The first Christians had no Bible but the Old Testament, and perhaps the use of some of the non-canonical texts like the Book of Enoch. Mostly they relied on the wisdom and teaching of the church Fathers, who had the exact same Bible. It's more prudent of us to search for the truths and prophecies of end-times things in the Old Testament, because the New Testament was written with knowledge coming from the Old Testament (through revelation, I presume).
Having been a scoffer of pre-tribulation rapture ideas for quite some time, I've had to bite the bullet a bit and take a look at prophetic types in the ancient texts, because it seems there is some hint at a God-lover exit before the final ka-boom takes place. Jesus said the end will be like the days of Noah and like the days of sodom and Gomorrah (which can refer to more than one aspect), so let's take a look at what these might be "saying" to us in the here/now.
Lots of people think the genetic free-for-all leading up to the ark was the cause for the flood, and it makes a lot of sense when you consider the effect that angels producing offspring with human women could have - an almost irretrievably fallen "race" (literally, in this sense) if it was allowed to continue. It got so bad, and so widespread (the Book of Enoch says there were 180 some odd thousand of these hybrids wreaking havoc on the earth), that God found only Noah to be "perfect" in his generation.
There is much to be said here about genetic toggles in our day, and about the "beast" (which is flesh without spirit) being some sort of human clone who can be indwelled by Lucifer without any opposition by the flesh's owner (being absent). However, Noah prophesies a rapture for the beloved, and those who've chosen Him. Noah and his family were taken into the ark to "escape" (Gen 7:7) the wrath of the flood, were taken up by the waters and sat overtop the soak until it had accomplished all it was sent for. Then they came back down with the receding water, and exited the ark. Noah and his family would, of course, represent the chosen of God (I have to dread the day of "disappearing" if it comes and many who think they're in are in fact "left behind"; I've done a lot of writing in this blog about what it means to be saved, and perhaps what Jesus meant when he said "many are called, but few are chosen", or "narrow is the path... and only a few find it"; I suspect the "rapture" will be the most devastating day in history). It seems this is some sort of prophetic type, which can not be confirmed if it wasn't part of a couple (or some assortment of similar types).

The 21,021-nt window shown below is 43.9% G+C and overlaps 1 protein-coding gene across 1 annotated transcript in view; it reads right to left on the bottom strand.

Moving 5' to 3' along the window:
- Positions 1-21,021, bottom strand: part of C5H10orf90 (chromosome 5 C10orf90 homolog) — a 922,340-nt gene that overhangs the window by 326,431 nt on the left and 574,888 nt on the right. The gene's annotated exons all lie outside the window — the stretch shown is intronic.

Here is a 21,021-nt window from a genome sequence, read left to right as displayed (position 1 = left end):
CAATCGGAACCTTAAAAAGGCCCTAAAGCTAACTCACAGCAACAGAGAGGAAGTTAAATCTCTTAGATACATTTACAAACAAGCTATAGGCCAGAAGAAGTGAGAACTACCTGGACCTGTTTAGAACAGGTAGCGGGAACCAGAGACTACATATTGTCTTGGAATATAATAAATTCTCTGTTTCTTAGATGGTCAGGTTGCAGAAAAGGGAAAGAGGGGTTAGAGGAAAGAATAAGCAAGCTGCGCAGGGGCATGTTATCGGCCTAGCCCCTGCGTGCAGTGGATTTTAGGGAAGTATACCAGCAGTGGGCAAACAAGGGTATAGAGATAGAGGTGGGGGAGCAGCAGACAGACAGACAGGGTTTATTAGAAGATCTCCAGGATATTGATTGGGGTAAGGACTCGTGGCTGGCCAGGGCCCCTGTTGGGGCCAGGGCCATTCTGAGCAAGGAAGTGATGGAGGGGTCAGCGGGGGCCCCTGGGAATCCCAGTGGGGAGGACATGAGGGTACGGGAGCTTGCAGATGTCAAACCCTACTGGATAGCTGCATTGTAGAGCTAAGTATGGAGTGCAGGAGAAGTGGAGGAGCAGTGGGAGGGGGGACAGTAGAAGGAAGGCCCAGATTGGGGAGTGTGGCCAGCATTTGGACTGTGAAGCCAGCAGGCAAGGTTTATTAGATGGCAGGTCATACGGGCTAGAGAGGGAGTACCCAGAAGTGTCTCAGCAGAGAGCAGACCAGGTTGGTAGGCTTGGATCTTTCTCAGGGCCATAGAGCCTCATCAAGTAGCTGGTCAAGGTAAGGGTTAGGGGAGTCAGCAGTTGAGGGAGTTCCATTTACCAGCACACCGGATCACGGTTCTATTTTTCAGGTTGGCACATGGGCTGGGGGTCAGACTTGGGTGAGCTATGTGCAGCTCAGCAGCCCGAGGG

Sodom & Gomorrah
Later in Genesis, we come to a 1-year span absolutely jam-packed with events, starting with a vist by God to Abraham. Here's a quick summary: God visits and tells Abraham, "I will surely return to you about this time next year, and Sarah your wife will have a son" (18:10). Sarah laughs (an unbelieving end-times Israel?). God tells Abraham what he's down for, which is to check out S&G, to see if it really deserves punishment, as He has heard. Abraham pleads for S&G. God's two companions arrive at Sodom (seems God went home), and meet Abraham's cousin Lot, who insists they stay with him (knowing the brutality of the town's inhabitants). The townsmen come for them and demand to have sex with the visitors (perhaps they knew angels were in town and wanted to become "men of renown" like the days of Noah when angels slept with humans?). The two angels (perhaps a prophecy of the Two Witnesses in Rev 11) then make their decision and tell Lot and all his family to immediately leave the city to escape the judgment, and they did. And with the rising of the sun (another prophetic type, in 19:23), the burning sulfur began to rain down on the cities and they were completely and utterly destroyed. Later, Lot's 2 daughters sleep with him while he is sleeping (not sure what this could typify), Abraham has another encounter with a King where he pretends his wife is his sister (which happened before), and finally Isaac is born (perhaps a prophecy of the coming of Christ).
There's so much in there, but my main point is on the prophetic parallel to an escape from judgment by the faithful - in the end, a rapture. There has been no contest, really, that there will be one, it's just a matter of when. And by reading Revelation, we can certainly see that the final judgment will only be the culmination of a series of horrible events. The question, then, is if the escape is from the final event or from the series of events?
Interesting to note also that the very bizarre occurences of Genesis in particular, and the bizarre moral choices of the "elect" and "righteous" begin to make some sense when we consider the stories a prophetic type (Example: Lot offered his 2 virgin daughters to the townsmen in place of the 2 strangers who had come to visit. What the...?).
When you take this approach to Genesis, and even the rest of the Pentateuch, you'll actually see the repition of it all, which could lead to further confirmation. An excellent example of this is found in Judges 19-20, which is a heart-breaking, stomach-churning account of a Levite and his concubine. They enter a town as visistor/travellers, and the townsmen surround the house like they did in Sodom, and said: "Bring out the man who came to your house so we can have sex with him" (Jd 19:22). This leads to a civil war between Israel and the tribe of Benjamin, where they are almost completely wiped out. This is not a story told, but I'd strongly encourage you to read it. It comes shortly after the death of Samson, whose story can prophetically speak of the the time and ministry of the Two Witnesses again (IMO).
Very interesting, this Bible of ours.